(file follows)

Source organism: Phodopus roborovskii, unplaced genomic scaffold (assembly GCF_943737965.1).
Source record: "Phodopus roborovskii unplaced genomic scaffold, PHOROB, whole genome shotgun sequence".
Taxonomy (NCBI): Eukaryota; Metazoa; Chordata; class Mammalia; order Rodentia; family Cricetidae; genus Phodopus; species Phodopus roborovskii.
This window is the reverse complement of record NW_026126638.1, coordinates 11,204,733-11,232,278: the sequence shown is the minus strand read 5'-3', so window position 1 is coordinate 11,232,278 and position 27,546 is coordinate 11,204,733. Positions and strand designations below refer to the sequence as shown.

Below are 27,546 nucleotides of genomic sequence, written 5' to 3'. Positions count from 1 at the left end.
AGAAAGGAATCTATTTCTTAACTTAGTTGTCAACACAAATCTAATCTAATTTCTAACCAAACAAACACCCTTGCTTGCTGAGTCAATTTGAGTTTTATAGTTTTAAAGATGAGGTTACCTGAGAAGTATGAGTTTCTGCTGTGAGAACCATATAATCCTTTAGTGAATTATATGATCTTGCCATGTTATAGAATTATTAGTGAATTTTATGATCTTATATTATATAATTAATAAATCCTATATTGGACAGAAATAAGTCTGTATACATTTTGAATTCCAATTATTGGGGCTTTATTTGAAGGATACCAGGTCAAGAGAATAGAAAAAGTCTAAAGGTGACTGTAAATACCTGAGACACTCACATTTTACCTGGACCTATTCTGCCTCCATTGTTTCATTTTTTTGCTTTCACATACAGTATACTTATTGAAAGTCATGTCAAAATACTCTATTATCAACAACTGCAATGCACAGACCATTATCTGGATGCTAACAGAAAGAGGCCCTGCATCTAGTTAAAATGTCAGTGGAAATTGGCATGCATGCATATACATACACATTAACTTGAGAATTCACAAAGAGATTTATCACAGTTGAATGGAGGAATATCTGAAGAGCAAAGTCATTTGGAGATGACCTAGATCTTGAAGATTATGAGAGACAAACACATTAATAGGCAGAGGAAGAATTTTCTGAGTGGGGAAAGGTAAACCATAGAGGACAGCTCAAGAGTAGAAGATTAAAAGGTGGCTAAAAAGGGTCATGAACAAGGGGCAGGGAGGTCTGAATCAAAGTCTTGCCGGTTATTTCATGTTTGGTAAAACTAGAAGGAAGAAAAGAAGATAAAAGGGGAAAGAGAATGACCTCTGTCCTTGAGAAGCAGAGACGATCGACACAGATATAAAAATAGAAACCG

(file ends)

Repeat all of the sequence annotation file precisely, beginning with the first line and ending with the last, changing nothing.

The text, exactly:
Source organism: Phodopus roborovskii, unplaced genomic scaffold (assembly GCF_943737965.1).
Source record: "Phodopus roborovskii unplaced genomic scaffold, PHOROB, whole genome shotgun sequence".
Taxonomy (NCBI): Eukaryota; Metazoa; Chordata; class Mammalia; order Rodentia; family Cricetidae; genus Phodopus; species Phodopus roborovskii.
This window is the reverse complement of record NW_026126638.1, coordinates 11,204,733-11,232,278: the sequence shown is the minus strand read 5'-3', so window position 1 is coordinate 11,232,278 and position 27,546 is coordinate 11,204,733. Positions and strand designations below refer to the sequence as shown.

Below are 27,546 nucleotides of genomic sequence, written 5' to 3'. Positions count from 1 at the left end.
AGAAAGGAATCTATTTCTTAACTTAGTTGTCAACACAAATCTAATCTAATTTCTAACCAAACAAACACCCTTGCTTGCTGAGTCAATTTGAGTTTTATAGTTTTAAAGATGAGGTTACCTGAGAAGTATGAGTTTCTGCTGTGAGAACCATATAATCCTTTAGTGAATTATATGATCTTGCCATGTTATAGAATTATTAGTGAATTTTATGATCTTATATTATATAATTAATAAATCCTATATTGGACAGAAATAAGTCTGTATACATTTTGAATTCCAATTATTGGGGCTTTATTTGAAGGATACCAGGTCAAGAGAATAGAAAAAGTCTAAAGGTGACTGTAAATACCTGAGACACTCACATTTTACCTGGACCTATTCTGCCTCCATTGTTTCATTTTTTTGCTTTCACATACAGTATACTTATTGAAAGTCATGTCAAAATACTCTATTATCAACAACTGCAATGCACAGACCATTATCTGGATGCTAACAGAAAGAGGCCCTGCATCTAGTTAAAATGTCAGTGGAAATTGGCATGCATGCATATACATACACATTAACTTGAGAATTCACAAAGAGATTTATCACAGTTGAATGGAGGAATATCTGAAGAGCAAAGTCATTTGGAGATGACCTAGATCTTGAAGATTATGAGAGACAAACACATTAATAGGCAGAGGAAGAATTTTCTGAGTGGGGAAAGGTAAACCATAGAGGACAGCTCAAGAGTAGAAGATTAAAAGGTGGCTAAAAAGGGTCATGAACAAGGGGCAGGGAGGTCTGAATCAAAGTCTTGCCGGTTATTTCATGTTTGGTAAAACTAGAAGGAAGAAAAGAAGATAAAAGGGGAAAGAGAATGACCTCTGTCCTTGAGAAGCAGAGACGATCGACACAGATATAAAAATAGAAACCG